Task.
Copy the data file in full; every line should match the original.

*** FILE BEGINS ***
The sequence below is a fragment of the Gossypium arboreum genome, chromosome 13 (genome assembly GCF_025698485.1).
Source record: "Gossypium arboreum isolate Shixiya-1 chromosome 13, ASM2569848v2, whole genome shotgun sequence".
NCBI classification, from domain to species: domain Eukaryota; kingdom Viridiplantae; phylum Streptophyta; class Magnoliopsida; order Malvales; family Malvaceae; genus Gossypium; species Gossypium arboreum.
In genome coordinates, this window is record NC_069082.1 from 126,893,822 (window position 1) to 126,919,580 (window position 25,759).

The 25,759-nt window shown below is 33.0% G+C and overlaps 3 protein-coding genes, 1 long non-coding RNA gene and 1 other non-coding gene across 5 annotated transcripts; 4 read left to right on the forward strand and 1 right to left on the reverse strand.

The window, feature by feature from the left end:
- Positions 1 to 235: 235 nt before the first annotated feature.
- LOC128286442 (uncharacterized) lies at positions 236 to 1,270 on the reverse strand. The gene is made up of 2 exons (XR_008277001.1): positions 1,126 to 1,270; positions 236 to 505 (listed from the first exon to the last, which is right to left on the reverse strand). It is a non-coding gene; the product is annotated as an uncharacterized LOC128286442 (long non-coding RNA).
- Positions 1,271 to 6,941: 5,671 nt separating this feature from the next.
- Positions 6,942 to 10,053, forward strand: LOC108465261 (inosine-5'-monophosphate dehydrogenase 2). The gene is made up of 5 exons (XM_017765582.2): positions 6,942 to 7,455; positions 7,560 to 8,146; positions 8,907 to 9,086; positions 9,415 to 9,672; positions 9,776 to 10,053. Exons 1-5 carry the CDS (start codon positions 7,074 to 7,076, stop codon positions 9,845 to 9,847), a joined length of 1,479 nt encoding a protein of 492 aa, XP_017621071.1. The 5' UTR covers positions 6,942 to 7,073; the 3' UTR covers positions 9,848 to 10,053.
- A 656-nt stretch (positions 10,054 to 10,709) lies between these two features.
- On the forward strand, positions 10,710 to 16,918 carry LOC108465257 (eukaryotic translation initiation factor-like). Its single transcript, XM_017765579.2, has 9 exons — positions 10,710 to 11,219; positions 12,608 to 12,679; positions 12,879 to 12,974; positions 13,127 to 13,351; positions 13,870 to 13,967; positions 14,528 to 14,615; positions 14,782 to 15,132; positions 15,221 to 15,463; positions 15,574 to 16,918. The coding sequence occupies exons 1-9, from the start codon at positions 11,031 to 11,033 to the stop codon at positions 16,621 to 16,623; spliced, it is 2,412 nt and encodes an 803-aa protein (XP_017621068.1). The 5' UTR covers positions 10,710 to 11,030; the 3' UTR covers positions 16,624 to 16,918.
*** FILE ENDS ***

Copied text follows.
The sequence below is a fragment of the Gossypium arboreum genome, chromosome 13 (genome assembly GCF_025698485.1).
Source record: "Gossypium arboreum isolate Shixiya-1 chromosome 13, ASM2569848v2, whole genome shotgun sequence".
NCBI classification, from domain to species: domain Eukaryota; kingdom Viridiplantae; phylum Streptophyta; class Magnoliopsida; order Malvales; family Malvaceae; genus Gossypium; species Gossypium arboreum.
In genome coordinates, this window is record NC_069082.1 from 126,893,822 (window position 1) to 126,919,580 (window position 25,759).

The 25,759-nt window shown below is 33.0% G+C and overlaps 3 protein-coding genes, 1 long non-coding RNA gene and 1 other non-coding gene across 5 annotated transcripts; 4 read left to right on the forward strand and 1 right to left on the reverse strand.

The window, feature by feature from the left end:
- Positions 1 to 235: 235 nt before the first annotated feature.
- LOC128286442 (uncharacterized) lies at positions 236 to 1,270 on the reverse strand. The gene is made up of 2 exons (XR_008277001.1): positions 1,126 to 1,270; positions 236 to 505 (listed from the first exon to the last, which is right to left on the reverse strand). It is a non-coding gene; the product is annotated as an uncharacterized LOC128286442 (long non-coding RNA).
- Positions 1,271 to 6,941: 5,671 nt separating this feature from the next.
- Positions 6,942 to 10,053, forward strand: LOC108465261 (inosine-5'-monophosphate dehydrogenase 2). The gene is made up of 5 exons (XM_017765582.2): positions 6,942 to 7,455; positions 7,560 to 8,146; positions 8,907 to 9,086; positions 9,415 to 9,672; positions 9,776 to 10,053. Exons 1-5 carry the CDS (start codon positions 7,074 to 7,076, stop codon positions 9,845 to 9,847), a joined length of 1,479 nt encoding a protein of 492 aa, XP_017621071.1. The 5' UTR covers positions 6,942 to 7,073; the 3' UTR covers positions 9,848 to 10,053.
- A 656-nt stretch (positions 10,054 to 10,709) lies between these two features.
- On the forward strand, positions 10,710 to 16,918 carry LOC108465257 (eukaryotic translation initiation factor-like). Its single transcript, XM_017765579.2, has 9 exons — positions 10,710 to 11,219; positions 12,608 to 12,679; positions 12,879 to 12,974; positions 13,127 to 13,351; positions 13,870 to 13,967; positions 14,528 to 14,615; positions 14,782 to 15,132; positions 15,221 to 15,463; positions 15,574 to 16,918. The coding sequence occupies exons 1-9, from the start codon at positions 11,031 to 11,033 to the stop codon at positions 16,621 to 16,623; spliced, it is 2,412 nt and encodes an 803-aa protein (XP_017621068.1). The 5' UTR covers positions 10,710 to 11,030; the 3' UTR covers positions 16,624 to 16,918.